Loving our neighbors—even when it hurts


How loving a single mom with five children changed our church

By John Richardson


A few months back, the Sunday morning message was on suffering, and we encouraged people to come up for prayer during the last worship song. Rosa, a woman in her early 30s, rushed forward. She held back her tears until she reached the front. One of our staff members met her and listened intently as she poured out her heart.

Rosa said: “I live in this community. We’re a half-mile away from the church. I walked here with my five kids. We have a restraining order against my husband. He’s an addict and has become abusive. He’s in jail now. We are suffering. We don’t know how we’re going to get through this. How am I going to raise my kids? How are we going to get by? I need help—pray for me.”

Our staff member prayed for her as the congregation sang:

“Savior, worthy of honor and glory

Worthy of all our praise, you overcame.

Jesus, awesome in power forever

Awesome and great is your name, you overcame.”

Rosa walked back to her seat and attempted to sing along. She could not.

After church she grabbed her kids from children’s ministry and walked all five of them home by herself. Our staff member called and relayed to me the details of her situation. He then asked, “Would it be OK if my wife and I bought some groceries and drove them to her apartment tonight to maybe encourage her?”

“Not a good idea,” I said. “The Lord helps those who help themselves.”

No wait—that’s not what I said. I affirmed him for his awesome idea. So they drove to the store, loaded up the groceries and headed to Rosa’s apartment. One of her kids opened the door and yelled back into the apartment, “Mom! Church people are here with food for us!” Rosa came to the door, overwhelmed with gratitude.


Caring for Rosa

That one Sunday changed our church. Many Sundays we put numerous car seats in our cars and drove to Rosa’s apartment to provide a ride for her and her family. We’ve met the family at the grocery store so that Rosa doesn't have to haul all of the groceries and her kids on multiple city buses to return home. One of our staff members occasionally brings meals for her and the kids.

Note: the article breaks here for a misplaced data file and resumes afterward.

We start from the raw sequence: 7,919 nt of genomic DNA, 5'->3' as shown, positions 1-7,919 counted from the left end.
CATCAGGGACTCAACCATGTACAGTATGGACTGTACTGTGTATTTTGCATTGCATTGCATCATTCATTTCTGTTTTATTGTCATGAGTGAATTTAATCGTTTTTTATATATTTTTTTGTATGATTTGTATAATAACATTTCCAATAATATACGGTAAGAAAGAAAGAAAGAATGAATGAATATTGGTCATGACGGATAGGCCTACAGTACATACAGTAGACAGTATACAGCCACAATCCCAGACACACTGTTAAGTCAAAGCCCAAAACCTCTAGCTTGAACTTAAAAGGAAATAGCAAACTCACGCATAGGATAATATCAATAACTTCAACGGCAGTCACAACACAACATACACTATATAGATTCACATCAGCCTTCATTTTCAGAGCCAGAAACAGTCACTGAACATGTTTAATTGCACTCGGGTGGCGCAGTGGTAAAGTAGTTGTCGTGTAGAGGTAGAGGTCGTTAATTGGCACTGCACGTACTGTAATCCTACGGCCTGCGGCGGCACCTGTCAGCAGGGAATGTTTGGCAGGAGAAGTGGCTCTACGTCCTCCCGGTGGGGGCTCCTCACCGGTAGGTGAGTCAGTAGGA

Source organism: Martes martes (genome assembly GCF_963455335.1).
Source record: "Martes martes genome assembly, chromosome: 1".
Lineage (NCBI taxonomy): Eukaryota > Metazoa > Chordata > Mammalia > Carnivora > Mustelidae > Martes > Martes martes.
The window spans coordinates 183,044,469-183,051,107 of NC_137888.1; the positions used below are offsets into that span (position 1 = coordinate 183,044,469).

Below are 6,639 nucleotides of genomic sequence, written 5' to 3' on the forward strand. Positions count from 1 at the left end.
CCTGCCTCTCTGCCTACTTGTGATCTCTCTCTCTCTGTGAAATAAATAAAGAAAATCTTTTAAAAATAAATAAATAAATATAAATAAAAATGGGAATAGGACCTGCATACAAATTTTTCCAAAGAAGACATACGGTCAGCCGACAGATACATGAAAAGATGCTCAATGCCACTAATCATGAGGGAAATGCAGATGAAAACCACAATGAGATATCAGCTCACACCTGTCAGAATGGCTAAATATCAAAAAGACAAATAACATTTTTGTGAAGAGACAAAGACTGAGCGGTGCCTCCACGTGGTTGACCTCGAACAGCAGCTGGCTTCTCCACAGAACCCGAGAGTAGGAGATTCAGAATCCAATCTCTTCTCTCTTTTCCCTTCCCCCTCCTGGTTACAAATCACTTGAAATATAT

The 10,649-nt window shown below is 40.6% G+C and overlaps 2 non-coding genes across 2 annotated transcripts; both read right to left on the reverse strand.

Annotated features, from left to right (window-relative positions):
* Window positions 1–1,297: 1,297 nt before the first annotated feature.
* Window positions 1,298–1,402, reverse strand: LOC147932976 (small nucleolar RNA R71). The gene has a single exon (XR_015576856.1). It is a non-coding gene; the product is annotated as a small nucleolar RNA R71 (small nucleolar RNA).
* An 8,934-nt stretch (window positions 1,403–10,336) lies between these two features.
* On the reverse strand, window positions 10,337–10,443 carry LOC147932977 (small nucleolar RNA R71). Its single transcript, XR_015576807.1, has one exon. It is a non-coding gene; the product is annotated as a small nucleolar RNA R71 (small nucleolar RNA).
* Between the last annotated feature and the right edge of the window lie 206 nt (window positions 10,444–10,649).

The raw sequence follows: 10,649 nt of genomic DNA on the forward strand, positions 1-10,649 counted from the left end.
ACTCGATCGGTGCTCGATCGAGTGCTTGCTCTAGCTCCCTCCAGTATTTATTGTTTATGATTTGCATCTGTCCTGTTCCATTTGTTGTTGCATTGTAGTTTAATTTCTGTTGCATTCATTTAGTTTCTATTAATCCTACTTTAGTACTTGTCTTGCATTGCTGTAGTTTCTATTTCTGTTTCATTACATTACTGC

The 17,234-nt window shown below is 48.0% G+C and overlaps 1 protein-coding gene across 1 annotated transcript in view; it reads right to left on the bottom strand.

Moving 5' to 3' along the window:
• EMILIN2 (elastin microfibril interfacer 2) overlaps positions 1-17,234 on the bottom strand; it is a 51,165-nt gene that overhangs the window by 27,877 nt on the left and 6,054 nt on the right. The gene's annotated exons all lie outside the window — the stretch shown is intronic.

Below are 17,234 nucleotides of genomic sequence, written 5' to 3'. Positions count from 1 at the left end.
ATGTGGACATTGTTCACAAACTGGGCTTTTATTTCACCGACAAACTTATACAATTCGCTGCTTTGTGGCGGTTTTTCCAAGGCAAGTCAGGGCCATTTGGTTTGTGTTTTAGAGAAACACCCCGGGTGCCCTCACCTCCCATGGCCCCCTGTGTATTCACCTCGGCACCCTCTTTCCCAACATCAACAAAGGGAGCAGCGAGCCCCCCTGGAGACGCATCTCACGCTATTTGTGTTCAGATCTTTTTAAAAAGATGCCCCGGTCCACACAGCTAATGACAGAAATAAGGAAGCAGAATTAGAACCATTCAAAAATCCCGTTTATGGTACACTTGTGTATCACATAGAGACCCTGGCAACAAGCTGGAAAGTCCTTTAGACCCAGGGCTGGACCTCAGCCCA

In August, Rosa had a sidewalk sale to raise money for back-to-school supplies for her kids. When she didn’t raise enough money, we were able to buy those supplies. In November we helped her with a down payment for a three-bedroom apartment that is closer to grocery stores and schools.

Her son, Matt, attends the school where our church meets, and he was kicked out of the school because he vandalized our Sunday school room. Now Matt has weekly meetings at the school district office across town. At first, Rosa attempted to get all of the kids to school and her son to the district office once a week. The drive is only 15 minutes—unless you take the bus and then it takes 3 1/2 hours … one way. This meant Rosa picked up her daughter from kindergarten two hours late.

Rosa had exhausted all of her resources when she called us to see if once a week we could drive her son. When asked, our church people graciously stepped up. We drive Matt to his meeting every week. Oh, and Rosa and her family haven't been able to come to our church for eight months because the district has a policy banning Matt from all district campuses.


Loving our neighbors

I want to be upfront. I am not sharing these stories so that you think I am a part of a really good church. The fact is, I did not want to do any of these things. Every single thing we did to help Rosa and her family was inconvenient. I let nearly every call I received from her go straight to voicemail before calling her back. I was reluctant. I was selfish. And I was wrong.

I once read that the kingdom of God is where the gifts of the church meet the needs of the world. I’m more and more convinced of that reality every day. As followers of Christ, a massive part of our mission as disciples is to give ourselves away in sacrificial love to our neighbors.